Drop Me Off in Harlem

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"Drop Me Off in Harlem" is a 1933 song during the Harlem Renaissance composed by Duke Ellington, with lyrics written by Nick Kenny.[1]

A.H. Lawrence writes that the song originated from an off the cuff remark from Ellington. Nick Kenny had hailed a taxi, and offered to share it with Ellington. Kenny asked "Where to, Duke?", and Ellington replied "Drop me off at Harlem". Kenny then fashioned lyrics from Ellington's remark and presented him with them a few days later at the Cotton Club.[2]

Notable recordings[edit]


Lyrics[edit]

Drop me off in Harlem Any place in Harlem There's someone waiting there Who makes it seem like Heaven up in Harlem I don't want your Dixie You can keep your Dixie There's no one down in Dixie Who can take me 'way from my hot Harlem Harlem has those southern skies, They're in my baby's smile, I idolize my baby's eyes And classy up-town style If Harlem moved to China, I know of nothing finer, Than to stow away on a 'plane some day And have them drop me off in Harlem Harlem has those southern skies, They're in my baby's smile I idolize my baby's eyes And classy up-town style If Harlem moved to China, I know of nothing finer, Than to stow away on a 'plane some day And have them drop me off in Harlem If Harlem moved to China I know nothing finer than to be in Harlem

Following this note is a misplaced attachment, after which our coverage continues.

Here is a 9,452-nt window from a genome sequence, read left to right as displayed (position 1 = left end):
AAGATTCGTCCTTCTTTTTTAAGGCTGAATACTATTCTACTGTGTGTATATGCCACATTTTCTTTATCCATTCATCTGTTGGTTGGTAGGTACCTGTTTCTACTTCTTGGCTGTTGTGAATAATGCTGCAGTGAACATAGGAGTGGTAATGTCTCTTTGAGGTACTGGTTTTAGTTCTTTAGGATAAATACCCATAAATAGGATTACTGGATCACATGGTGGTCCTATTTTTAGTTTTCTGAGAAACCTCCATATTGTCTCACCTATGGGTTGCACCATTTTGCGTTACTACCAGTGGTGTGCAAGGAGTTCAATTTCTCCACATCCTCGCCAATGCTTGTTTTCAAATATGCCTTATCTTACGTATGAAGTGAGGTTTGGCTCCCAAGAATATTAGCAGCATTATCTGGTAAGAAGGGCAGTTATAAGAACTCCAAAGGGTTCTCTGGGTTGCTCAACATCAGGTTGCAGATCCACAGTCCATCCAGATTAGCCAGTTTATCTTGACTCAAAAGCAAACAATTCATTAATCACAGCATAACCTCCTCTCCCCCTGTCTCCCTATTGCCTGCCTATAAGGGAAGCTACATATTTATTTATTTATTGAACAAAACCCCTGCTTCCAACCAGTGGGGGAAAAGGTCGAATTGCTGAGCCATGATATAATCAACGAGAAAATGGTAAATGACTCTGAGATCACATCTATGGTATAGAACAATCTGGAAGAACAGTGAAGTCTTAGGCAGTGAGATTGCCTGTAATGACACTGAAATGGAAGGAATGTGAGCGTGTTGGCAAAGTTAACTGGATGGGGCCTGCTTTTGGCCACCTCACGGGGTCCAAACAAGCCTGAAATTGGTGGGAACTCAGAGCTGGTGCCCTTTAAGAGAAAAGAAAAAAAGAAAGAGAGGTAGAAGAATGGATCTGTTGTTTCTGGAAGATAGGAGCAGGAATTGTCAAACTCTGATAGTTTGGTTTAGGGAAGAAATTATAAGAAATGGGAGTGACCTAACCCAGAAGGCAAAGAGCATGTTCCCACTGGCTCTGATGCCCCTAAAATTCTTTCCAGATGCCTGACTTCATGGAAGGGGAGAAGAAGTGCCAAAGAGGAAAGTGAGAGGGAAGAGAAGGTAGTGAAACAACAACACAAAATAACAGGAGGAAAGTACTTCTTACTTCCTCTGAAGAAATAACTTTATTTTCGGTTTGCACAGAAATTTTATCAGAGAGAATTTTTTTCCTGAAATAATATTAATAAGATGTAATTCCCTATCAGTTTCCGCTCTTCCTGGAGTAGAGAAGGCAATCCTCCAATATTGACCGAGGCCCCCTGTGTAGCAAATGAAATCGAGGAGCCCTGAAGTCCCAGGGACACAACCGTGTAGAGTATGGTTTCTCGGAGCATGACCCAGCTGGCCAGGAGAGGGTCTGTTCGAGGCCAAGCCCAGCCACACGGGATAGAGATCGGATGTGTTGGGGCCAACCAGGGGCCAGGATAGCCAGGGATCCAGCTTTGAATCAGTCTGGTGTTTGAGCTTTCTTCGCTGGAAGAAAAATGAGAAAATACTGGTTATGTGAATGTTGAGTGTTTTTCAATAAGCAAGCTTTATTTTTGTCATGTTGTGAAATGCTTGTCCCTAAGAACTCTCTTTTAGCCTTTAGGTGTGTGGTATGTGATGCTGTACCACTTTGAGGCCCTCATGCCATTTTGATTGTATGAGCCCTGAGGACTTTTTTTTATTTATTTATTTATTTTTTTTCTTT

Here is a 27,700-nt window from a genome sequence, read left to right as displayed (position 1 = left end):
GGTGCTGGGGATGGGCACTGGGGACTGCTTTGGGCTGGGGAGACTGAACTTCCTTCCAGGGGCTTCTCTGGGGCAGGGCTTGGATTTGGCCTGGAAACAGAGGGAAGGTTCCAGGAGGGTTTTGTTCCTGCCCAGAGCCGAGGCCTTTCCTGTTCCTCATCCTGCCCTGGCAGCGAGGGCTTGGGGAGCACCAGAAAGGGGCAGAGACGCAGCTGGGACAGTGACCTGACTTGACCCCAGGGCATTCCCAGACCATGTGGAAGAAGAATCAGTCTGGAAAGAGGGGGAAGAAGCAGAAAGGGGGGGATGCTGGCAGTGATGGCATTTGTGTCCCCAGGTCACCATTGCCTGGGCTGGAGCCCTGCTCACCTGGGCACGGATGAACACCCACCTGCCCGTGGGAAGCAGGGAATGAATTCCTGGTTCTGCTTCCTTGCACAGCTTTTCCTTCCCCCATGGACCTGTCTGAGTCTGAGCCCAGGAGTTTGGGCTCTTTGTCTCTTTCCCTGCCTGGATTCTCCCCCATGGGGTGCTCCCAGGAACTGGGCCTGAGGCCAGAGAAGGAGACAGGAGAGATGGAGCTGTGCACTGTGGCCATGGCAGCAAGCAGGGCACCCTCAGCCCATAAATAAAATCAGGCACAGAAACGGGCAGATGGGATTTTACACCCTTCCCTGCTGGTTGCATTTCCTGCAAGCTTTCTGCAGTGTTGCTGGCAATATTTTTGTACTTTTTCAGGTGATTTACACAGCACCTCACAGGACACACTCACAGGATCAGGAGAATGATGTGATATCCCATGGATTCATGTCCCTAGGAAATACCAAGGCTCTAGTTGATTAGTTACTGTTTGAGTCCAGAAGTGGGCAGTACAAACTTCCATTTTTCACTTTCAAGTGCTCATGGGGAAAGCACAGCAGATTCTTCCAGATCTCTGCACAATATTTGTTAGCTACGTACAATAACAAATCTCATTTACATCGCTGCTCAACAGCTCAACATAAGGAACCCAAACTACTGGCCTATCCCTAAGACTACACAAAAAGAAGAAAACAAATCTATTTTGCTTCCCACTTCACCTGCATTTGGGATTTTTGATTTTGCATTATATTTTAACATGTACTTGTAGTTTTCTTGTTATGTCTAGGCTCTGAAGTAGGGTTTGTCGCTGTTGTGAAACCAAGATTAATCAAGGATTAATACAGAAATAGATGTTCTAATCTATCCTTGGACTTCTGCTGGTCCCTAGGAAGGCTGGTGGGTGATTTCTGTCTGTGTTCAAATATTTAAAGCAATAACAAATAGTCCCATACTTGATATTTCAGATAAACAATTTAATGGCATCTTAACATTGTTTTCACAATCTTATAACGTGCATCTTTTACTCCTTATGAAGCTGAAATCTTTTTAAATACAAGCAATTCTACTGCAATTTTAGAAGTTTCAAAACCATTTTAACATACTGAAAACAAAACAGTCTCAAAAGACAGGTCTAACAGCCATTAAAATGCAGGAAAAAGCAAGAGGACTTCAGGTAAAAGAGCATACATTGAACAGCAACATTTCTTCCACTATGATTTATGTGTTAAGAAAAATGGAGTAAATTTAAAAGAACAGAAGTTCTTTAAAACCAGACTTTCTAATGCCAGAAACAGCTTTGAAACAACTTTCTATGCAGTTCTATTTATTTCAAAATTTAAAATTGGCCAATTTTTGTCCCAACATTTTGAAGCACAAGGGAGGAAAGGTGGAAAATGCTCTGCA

Notes[edit]

  1. ^ Lawrence, A.H. Duke Ellington and His World (New York: Routledge, 2003), 189.
  2. ^ Lawrence, A.H. Duke Ellington and His World (New York: Routledge, 2003), 189.

See also[edit]